The supervisor 21 can communicate with the controller 20 for the purpose of obtaining data from the RAS device 23. Upon input of the time and date of the data to be retrieved, the controller will locate the pointer 34 first at the appropriate location on the record session table 45 in the secondary partition to determine the location on the index table 46 of the SCSI record number. Upon such SCSI record number being located in the index table 46, the pointer 34 will seek such location to determine the SCSI record number where the sought after audio is found on the primary partition 40. The pointer 34 will go to such location so that the data can be played back through the speaker 17. The request for the retrieving of data has no affect on the pointer 30 which continues to transmit data to the RAS device first by supplying audio on the primary partition, then communicating with the secondary partition to write data for the tables 45, 46. Because of the separation of the primary partition into SCSI records, the voice data can be retrieved within 6 seconds of recording.

With reference now to FIG. 1, as the the first pointer 30 advances along the primary partition of the RAS device 23, it will continue to write data into the primary partition of RAS 23 until it reaches the last available memory slot. Thereafter, it will shift and start again at the beginning of the primary partition, replacing prior data with newly received audio, thus forming an endless loop. As stated previously, the pointer will shift from the primary partition to the secondary and back to refresh the data in the tables 45, 46 and record audio in the primary partition.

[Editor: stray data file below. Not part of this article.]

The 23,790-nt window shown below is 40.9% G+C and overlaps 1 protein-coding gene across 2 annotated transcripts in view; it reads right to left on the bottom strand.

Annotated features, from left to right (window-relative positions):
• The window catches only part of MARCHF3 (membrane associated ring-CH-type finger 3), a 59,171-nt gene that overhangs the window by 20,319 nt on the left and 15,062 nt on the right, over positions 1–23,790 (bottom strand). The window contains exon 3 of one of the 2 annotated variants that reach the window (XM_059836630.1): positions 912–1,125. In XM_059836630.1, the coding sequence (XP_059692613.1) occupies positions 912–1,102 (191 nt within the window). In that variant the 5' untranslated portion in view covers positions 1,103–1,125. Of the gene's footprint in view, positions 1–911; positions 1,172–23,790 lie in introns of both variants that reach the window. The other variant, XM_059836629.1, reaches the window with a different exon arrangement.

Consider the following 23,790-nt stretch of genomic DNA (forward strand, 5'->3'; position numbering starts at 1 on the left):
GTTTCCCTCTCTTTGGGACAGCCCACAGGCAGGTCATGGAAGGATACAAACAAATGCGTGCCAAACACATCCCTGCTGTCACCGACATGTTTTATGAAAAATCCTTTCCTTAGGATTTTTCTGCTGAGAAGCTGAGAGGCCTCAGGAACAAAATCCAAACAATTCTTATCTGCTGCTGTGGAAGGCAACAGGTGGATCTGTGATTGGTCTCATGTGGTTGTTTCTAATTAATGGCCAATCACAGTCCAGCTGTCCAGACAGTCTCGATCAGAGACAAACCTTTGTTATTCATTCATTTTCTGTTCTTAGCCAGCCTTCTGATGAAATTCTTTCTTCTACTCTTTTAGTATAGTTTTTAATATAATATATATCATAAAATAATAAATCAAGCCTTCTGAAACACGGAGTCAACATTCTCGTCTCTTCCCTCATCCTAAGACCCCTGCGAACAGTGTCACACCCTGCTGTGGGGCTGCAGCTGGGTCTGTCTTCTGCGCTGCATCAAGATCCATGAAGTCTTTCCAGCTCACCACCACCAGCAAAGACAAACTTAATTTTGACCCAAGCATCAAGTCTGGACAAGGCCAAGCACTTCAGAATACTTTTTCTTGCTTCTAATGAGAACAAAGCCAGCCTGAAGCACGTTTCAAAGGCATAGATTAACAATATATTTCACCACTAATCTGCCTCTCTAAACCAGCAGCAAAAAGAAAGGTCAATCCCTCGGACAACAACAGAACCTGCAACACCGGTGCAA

Thus what has been shown and described is an apparatus and method whereby audio can be retrieved from a digital audio logger while audio is still being recorded therein. This is accomplished by the use of a random access storage device that has two pointers, a first pointer for receiving data and the second pointer for retrieving data.

The above embodiments have been given by way of illustration only, and other embodiments of the instant invention will be apparent to those skilled in the art from consideration of the detailed description. Accordingly, limitations on the instant invention are to be found only in the claims.

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Classifications
U.S. Classification360/5, G9B/20.014, G9B/27.011, G9B/27.02, G9B/27.049, 360/32
International ClassificationG11B27/10, G11B27/032, G11B27/32, G11B20/10
Cooperative ClassificationG11B2220/455, G11B2220/90, G11B2220/913, G11B2020/10768, G11B27/328, G11B20/10527, G11B2220/20, G11B27/032, G11B27/107
European ClassificationG11B20/10C, G11B27/032, G11B27/32D1, G11B27/10A2
Legal Events
DateCodeEventDescription
Aug 4, 2009B1Reexamination certificate first reexamination
Free format text: THE PATENTABILITY OF CLAIMS 5, 6 AND 7 IS CONFIRMED. CLAIM 1 IS CANCELLED. CLAIMS 2 AND 8 ARE DETERMINED TO BE PATENTABLE AS AMENDED. CLAIMS 3 AND 4, DEPENDENT ON AN AMENDED CLAIM, ARE DETERMINED TO BE PATENTABLE. NEW CLAIMS 9-36 ARE ADDED AND DETERMINED TO BE PATENTABLE.
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Dec 21, 1993ASAssignment
Owner name: DICTAPHONE CORPORATION, COLORADO
Free format text: ASSIGNMENT OF ASSIGNORS INTEREST;ASSIGNORS:HENITS, JOHN;SWICK, ROBERT B.;MESSOLOGITIS, CONSTANTINE P.;AND OTHERS;REEL/FRAME:006820/0022;SIGNING DATES FROM 19931214 TO 19931217